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Student Says He Ate $120K Art Installation Of Banana Taped To Wall Because ‘He Was Hungry’

  An  art  student from Seoul National University caused a stir when he ate a pricey art installation because he was “hungry.” The art piece...

 An art student from Seoul National University caused a stir when he ate a pricey art installation because he was “hungry.”

The art piece in question featured a banana attached to a wall with duct tape. “Comedian,” a work by Italian artist Maurizio Cattelan, previously made headlines in 2019 when it sold for $120,000 at Art Basel Miami Beach. It’s currently displayed at the Leeum Museum of Art in Seoul, South Korea.

The unnamed student grabbed the banana off the wall, ate the fruit, then placed the empty banana peel under the duct tape.

“The student told the museum he ate it because he was hungry,” a museum spokesperson told CNN of the incident. “It happened suddenly, so no special action was taken. The artist was informed of the incident but he didn’t have any reaction to it.”

The museum replaced the eaten banana with a new one. 

CNN noted that “Comedian” is part of Cattelan’s solo exhibition on display at Leeum Museum until July 16. The banana is usually replaced every two to three days and is not for sale.

The banana-centric piece has inspired this type of reaction before. After the first edition of the art installation was sold, a performance artist named David Datuna ate the duct-taped fruit while it was on display at the Perrotin gallery at Art Basel in Miami, the outlet said.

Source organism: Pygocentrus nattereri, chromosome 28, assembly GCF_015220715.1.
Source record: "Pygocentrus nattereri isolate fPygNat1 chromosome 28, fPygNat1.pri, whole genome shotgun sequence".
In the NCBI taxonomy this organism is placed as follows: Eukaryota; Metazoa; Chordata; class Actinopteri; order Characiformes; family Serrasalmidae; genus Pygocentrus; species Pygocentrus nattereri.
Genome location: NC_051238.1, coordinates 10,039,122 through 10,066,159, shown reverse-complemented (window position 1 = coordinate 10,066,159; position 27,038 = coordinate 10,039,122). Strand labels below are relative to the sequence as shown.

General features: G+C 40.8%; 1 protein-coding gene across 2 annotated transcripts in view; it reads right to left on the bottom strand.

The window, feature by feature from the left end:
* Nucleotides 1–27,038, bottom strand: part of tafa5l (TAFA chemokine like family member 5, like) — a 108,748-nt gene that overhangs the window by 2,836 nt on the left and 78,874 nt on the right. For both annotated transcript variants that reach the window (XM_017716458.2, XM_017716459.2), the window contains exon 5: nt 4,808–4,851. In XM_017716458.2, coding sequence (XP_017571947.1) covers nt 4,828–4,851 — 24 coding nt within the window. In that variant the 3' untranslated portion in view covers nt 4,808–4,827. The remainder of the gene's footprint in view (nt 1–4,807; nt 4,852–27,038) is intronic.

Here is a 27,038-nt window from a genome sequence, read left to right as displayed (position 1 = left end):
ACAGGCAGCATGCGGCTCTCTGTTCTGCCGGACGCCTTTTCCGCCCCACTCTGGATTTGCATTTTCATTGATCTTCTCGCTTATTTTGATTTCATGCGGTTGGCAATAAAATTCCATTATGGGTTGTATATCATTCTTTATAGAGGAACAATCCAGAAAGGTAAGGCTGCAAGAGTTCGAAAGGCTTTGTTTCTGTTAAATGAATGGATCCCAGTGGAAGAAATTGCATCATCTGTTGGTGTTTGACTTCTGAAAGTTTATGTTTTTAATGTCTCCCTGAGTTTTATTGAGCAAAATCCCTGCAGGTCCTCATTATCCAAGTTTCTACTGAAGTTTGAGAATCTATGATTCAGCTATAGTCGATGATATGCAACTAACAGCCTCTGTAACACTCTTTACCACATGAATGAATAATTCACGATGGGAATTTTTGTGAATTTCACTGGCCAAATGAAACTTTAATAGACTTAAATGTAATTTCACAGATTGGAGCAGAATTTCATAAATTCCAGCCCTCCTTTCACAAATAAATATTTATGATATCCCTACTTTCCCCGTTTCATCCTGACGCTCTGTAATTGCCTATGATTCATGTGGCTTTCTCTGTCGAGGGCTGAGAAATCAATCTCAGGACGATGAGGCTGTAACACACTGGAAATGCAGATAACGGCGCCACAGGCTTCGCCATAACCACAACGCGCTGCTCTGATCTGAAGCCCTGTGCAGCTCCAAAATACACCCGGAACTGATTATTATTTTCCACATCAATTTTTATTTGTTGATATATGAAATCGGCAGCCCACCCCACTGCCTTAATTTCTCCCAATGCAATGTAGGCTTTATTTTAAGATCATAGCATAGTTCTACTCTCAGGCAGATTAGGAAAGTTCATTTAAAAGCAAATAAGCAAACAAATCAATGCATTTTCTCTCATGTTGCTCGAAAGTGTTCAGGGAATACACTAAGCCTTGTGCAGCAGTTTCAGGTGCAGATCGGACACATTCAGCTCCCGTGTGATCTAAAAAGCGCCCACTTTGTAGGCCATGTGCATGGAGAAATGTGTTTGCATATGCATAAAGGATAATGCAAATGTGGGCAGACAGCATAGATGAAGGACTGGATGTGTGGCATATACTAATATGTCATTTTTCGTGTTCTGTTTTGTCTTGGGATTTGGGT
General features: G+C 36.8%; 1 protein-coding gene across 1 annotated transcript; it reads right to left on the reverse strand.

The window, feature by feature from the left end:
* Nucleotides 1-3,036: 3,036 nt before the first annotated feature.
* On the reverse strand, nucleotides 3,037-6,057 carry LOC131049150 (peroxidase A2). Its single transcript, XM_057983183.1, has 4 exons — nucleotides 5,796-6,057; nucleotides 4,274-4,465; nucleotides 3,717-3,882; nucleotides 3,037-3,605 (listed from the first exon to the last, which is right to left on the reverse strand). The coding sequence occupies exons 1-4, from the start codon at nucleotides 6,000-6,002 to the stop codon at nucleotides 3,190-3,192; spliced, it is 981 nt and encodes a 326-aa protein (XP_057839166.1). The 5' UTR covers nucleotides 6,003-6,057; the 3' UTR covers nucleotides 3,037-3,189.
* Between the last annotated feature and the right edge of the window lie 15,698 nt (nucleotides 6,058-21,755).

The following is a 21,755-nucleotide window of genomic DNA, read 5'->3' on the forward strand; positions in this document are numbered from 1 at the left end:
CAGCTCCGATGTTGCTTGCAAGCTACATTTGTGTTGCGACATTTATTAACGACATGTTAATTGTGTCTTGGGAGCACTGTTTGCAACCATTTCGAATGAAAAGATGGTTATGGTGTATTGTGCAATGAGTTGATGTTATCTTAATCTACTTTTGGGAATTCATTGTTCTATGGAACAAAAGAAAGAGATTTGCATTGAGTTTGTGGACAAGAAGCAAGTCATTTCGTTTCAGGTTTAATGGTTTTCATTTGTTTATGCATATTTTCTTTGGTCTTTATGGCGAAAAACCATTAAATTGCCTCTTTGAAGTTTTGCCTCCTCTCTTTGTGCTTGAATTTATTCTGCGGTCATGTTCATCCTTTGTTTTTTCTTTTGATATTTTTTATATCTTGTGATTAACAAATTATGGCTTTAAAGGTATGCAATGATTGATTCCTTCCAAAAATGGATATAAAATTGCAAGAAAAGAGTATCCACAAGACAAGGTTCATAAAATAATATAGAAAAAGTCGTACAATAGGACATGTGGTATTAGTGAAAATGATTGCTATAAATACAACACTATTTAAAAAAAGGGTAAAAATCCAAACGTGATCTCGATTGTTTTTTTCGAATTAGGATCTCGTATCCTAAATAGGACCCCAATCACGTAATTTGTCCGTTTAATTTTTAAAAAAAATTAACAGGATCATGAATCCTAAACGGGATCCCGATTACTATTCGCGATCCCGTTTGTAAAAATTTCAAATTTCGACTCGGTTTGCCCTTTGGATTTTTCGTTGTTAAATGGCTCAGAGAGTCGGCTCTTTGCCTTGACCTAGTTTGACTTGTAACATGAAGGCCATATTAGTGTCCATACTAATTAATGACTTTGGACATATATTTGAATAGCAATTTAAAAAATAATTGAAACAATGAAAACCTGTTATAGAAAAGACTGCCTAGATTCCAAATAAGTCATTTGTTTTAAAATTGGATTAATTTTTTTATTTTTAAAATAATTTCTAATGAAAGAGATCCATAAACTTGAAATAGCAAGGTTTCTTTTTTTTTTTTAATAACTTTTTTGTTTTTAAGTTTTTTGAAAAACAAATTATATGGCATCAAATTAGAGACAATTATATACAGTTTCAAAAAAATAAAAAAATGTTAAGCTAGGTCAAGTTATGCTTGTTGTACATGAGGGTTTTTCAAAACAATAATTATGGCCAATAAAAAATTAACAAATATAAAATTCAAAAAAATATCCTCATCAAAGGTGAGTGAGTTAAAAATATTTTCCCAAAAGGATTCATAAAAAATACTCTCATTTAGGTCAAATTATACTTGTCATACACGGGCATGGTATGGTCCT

Datuna posted about eating the banana on his Instagram. “‘Hungry Artist’ Art performance by me. I love Maurizio Cattelan artwork and I really love this installation. It’s very delicious,” he wrote alongside a video clip of the stunt. 


Cattelan, who’s been described as “a prankster and a troublemaker,” makes art that is often satirical and puts a mirror up to modern culture. The artist is also known for a solid 18-carat-gold toilet meant to mock wealth and excess called “America.” It was valued at around $6 million.

The pricey, fully functional commode was installed at New York’s Guggenheim Museum in 2016 and could be used by visitors. Someone stole the piece from Bleinheim Palace in England, the birthplace of Winston Churchill. It has never been recovered. 

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